Nick Kyrgios, Wesley Enoch – blaming colour is a cop out

 

There are two significant pieces of art on the walls of our apartment, one by a white fella and one by a black fella.

The former is a Brisbane River scene by local artist David Hinchliffe and the latter, bought by my late father-in-law on a trip to the Northern Territory, by an unknown Indigenous artist.

They hang there because we like them, not because we felt the need to appear racially inclusive to those who might visit us.

To my untrained eye art is what pleases the beholder, regardless of who may have created it.

Wesley Enoch, one of the country's more prominent Indigenous artistic directors takes a different view and has attacked Queensland Theatre for its lack of Indigenous programming.

 

Wesley Enoch has attached Queensland Theatre for its lack of Indigenous programming. Picture Ryan Osland
Wesley Enoch has attached Queensland Theatre for its lack of Indigenous programming. Picture Ryan Osland

 

 

 

He didn't accuse it of racism but came uncomfortably close to doing so.

"There will be lots of excuses but when push came to shove it seemed the thing to leave out was the blackfellas," said Enoch.

"So when I see no Indigenous content this year and not even an Indigenous board member, that's problematic. Their Reconciliation Plan hasn't even been updated. People in the Aboriginal artistic community are saying "what's going on?" Some are saying "how dare you forget us!" he fumed, saying he was "shocked and disappointed".

Mr Enoch, it must be said, has done quite nicely from taxpayer funded endeavours, being the

current artistic director of the Sydney Festival and a former artistic director of Queensland Theatre and could reasonably claim that his career has not been compromised by his Indigenous background.

He has succeeded due to his talent which is as it should be.

Why, then, accuse Queensland Theatre of leaving Indigenous works out of its 2021 program because to use his words they were created by "blackfellas"?

Is it not more likely that as Queensland Theatre does not have an unlimited budget, it is obliged to spend it available funds on those productions which it believes have the greatest artistic merit.

It is ridiculous to suggest that a bunch of white people sat around a table sorting through proposed productions and in a concerted act of conscious racism, tossed all works by Indigenous artists in the bin.

The unpalatable truth is more likely to be that none of the works created by Indigenous people were any good. They simply failed to cut it. Being Indigenous does not automatically endow a person with creative genius.

The suggestion that Indigenous artists should be favoured for no other reason than an accident of birth does no one any favours.

In attacking Queensland Theatre, Mr Enoch said it was "the company that launched my career and Deborah Mailman's career and people like Leah Purcell and Wayne Blair."

Exactly! These people succeeded because of their talents. Surely Mr Enoch is not suggesting that Queensland Theatre gave them a break only because they were Indigenous, thereby cutting more deserving but non-Indigenous aspirants out of the running.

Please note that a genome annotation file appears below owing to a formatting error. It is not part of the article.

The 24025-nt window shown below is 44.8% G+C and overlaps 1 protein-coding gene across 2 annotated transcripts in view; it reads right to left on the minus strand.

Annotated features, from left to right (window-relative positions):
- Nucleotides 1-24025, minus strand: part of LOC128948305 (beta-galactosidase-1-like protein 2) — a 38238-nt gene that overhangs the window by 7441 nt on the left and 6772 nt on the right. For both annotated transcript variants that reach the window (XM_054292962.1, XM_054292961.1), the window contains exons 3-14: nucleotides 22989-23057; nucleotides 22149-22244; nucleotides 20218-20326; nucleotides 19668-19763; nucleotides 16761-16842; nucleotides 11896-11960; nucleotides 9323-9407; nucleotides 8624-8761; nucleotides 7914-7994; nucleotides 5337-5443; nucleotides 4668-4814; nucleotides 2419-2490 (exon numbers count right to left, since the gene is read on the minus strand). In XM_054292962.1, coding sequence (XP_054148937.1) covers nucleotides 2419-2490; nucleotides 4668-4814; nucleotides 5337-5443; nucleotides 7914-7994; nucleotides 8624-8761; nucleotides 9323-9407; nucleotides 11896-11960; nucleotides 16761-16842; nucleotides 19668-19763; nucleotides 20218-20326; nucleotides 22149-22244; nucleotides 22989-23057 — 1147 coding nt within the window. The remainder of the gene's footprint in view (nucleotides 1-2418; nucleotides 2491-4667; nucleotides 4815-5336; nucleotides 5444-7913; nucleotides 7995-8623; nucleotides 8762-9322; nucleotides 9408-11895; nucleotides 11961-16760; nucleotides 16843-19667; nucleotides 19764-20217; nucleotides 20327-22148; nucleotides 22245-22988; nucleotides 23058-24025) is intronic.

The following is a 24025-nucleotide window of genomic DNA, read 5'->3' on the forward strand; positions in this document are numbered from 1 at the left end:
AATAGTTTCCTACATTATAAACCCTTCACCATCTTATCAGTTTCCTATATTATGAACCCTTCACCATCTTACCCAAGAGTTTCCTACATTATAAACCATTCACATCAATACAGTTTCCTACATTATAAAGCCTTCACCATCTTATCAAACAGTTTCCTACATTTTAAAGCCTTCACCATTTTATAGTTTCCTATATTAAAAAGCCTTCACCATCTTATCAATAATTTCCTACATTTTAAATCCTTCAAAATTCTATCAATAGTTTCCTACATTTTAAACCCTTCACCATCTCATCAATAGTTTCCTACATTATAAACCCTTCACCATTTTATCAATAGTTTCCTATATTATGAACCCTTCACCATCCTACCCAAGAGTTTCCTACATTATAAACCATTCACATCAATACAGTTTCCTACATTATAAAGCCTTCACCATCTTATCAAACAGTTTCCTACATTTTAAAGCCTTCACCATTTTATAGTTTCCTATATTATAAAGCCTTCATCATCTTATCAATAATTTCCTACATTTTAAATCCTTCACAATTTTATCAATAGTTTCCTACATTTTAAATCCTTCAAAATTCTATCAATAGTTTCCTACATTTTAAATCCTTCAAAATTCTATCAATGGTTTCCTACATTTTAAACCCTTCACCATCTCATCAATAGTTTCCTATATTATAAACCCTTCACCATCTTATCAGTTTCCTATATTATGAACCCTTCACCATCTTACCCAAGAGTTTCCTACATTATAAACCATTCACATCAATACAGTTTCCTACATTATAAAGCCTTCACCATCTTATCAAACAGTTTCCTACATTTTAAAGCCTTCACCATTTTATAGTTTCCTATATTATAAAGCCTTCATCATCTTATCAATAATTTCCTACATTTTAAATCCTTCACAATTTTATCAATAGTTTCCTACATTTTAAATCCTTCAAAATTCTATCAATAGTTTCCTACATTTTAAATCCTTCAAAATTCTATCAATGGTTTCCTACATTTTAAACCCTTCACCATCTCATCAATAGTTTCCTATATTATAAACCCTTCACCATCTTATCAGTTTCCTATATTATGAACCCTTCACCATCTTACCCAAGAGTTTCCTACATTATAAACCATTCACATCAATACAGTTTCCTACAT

I'm sure Leah Purcell would like to think she is successful because she is a talented actor, not a talented Indigenous actor.

Queensland Theatre's artistic director Lee Lewis unfortunately "took the knee" in the face of Mr Enoch's outburst and said it was "not good enough" and it was her job to "make sure it doesn't happen again".

I would have thought it was her job to reward excellence and high achievement without fear or favour, not pander to a specific group and certainly not to bow to thinly veiled accusations of racism.

How many Asian-inspired productions will there be or Celtic or Nordic or Latino? Ethnicity doesn't count with these groupings, just the art.

The artistic path has never been an easy one. For every person who achieves even modest success, thousands of others fall by the wayside but they should all at least be guaranteed a level playing field.

The state government, predictably, said it wants to see more First Nations content in Queensland Theatre's future programs.

That's fine as long as it meets the criteria for inclusion imposed on non-Indigenous artists.

Nick Kyrgios says he has been vilified as the bad boy of tennis because of his colour. Picture: Martin Ollman
Nick Kyrgios says he has been vilified as the bad boy of tennis because of his colour. Picture: Martin Ollman

Blaming colour for missing out on what you had hoped for, be it a job or a grant, is a cop out. Sometimes you just aren't good enough.

It's like Nick Kyrgios claiming that he has been vilified as the bad boy of tennis because people didn't like "seeing someone coloured like myself go out there, be different and be successful." Wrong, Nick. Some people don't like you because you are a bad loser with a temper to match who carries on like a five year old who's lost his dummy when things don't go his way. Grow up, mate.

Equality is a wonderful concept. How much better off would we all be if it meant the same thing to everyone.

 

 

 

 

 

Originally published as Nick Kyrgios, Wesley Enoch - blaming colour is a cop out



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